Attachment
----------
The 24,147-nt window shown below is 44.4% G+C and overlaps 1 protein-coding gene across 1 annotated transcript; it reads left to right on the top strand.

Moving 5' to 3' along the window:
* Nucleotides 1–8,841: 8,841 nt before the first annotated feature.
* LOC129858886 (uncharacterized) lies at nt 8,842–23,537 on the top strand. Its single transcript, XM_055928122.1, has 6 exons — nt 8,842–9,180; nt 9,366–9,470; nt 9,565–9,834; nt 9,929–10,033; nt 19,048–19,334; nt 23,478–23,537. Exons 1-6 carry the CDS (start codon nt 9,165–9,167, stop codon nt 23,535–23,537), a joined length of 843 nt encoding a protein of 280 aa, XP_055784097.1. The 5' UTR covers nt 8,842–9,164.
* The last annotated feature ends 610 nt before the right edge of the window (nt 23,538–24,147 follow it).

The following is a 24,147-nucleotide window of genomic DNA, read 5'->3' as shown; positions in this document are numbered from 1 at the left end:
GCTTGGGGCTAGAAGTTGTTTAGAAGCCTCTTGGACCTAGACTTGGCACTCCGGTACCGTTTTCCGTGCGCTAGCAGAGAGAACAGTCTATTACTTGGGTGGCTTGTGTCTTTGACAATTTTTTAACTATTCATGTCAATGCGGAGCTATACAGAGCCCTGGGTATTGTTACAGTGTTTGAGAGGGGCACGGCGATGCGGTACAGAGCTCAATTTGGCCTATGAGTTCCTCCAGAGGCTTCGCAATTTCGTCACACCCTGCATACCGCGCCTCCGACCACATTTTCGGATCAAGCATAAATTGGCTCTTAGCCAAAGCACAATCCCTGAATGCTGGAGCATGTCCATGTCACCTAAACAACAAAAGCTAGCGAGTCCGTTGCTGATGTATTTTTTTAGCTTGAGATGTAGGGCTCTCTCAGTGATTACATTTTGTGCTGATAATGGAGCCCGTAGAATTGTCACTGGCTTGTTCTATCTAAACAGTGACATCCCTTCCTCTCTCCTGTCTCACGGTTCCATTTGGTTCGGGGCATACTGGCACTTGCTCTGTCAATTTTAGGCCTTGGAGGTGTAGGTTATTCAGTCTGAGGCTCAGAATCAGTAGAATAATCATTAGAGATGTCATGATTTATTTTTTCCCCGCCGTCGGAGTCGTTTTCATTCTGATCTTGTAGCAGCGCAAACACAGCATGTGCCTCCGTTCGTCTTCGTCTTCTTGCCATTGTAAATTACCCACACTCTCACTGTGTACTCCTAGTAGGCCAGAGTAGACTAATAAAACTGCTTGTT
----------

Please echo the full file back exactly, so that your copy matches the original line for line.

The 24,147-nt window shown below is 44.4% G+C and overlaps 1 protein-coding gene across 1 annotated transcript; it reads left to right on the top strand.

Moving 5' to 3' along the window:
* Nucleotides 1–8,841: 8,841 nt before the first annotated feature.
* LOC129858886 (uncharacterized) lies at nt 8,842–23,537 on the top strand. Its single transcript, XM_055928122.1, has 6 exons — nt 8,842–9,180; nt 9,366–9,470; nt 9,565–9,834; nt 9,929–10,033; nt 19,048–19,334; nt 23,478–23,537. Exons 1-6 carry the CDS (start codon nt 9,165–9,167, stop codon nt 23,535–23,537), a joined length of 843 nt encoding a protein of 280 aa, XP_055784097.1. The 5' UTR covers nt 8,842–9,164.
* The last annotated feature ends 610 nt before the right edge of the window (nt 23,538–24,147 follow it).

The following is a 24,147-nucleotide window of genomic DNA, read 5'->3' as shown; positions in this document are numbered from 1 at the left end:
GCTTGGGGCTAGAAGTTGTTTAGAAGCCTCTTGGACCTAGACTTGGCACTCCGGTACCGTTTTCCGTGCGCTAGCAGAGAGAACAGTCTATTACTTGGGTGGCTTGTGTCTTTGACAATTTTTTAACTATTCATGTCAATGCGGAGCTATACAGAGCCCTGGGTATTGTTACAGTGTTTGAGAGGGGCACGGCGATGCGGTACAGAGCTCAATTTGGCCTATGAGTTCCTCCAGAGGCTTCGCAATTTCGTCACACCCTGCATACCGCGCCTCCGACCACATTTTCGGATCAAGCATAAATTGGCTCTTAGCCAAAGCACAATCCCTGAATGCTGGAGCATGTCCATGTCACCTAAACAACAAAAGCTAGCGAGTCCGTTGCTGATGTATTTTTTTAGCTTGAGATGTAGGGCTCTCTCAGTGATTACATTTTGTGCTGATAATGGAGCCCGTAGAATTGTCACTGGCTTGTTCTATCTAAACAGTGACATCCCTTCCTCTCTCCTGTCTCACGGTTCCATTTGGTTCGGGGCATACTGGCACTTGCTCTGTCAATTTTAGGCCTTGGAGGTGTAGGTTATTCAGTCTGAGGCTCAGAATCAGTAGAATAATCATTAGAGATGTCATGATTTATTTTTTCCCCGCCGTCGGAGTCGTTTTCATTCTGATCTTGTAGCAGCGCAAACACAGCATGTGCCTCCGTTCGTCTTCGTCTTCTTGCCATTGTAAATTACCCACACTCTCACTGTGTACTCCTAGTAGGCCAGAGTAGACTAATAAAACTGCTTGTT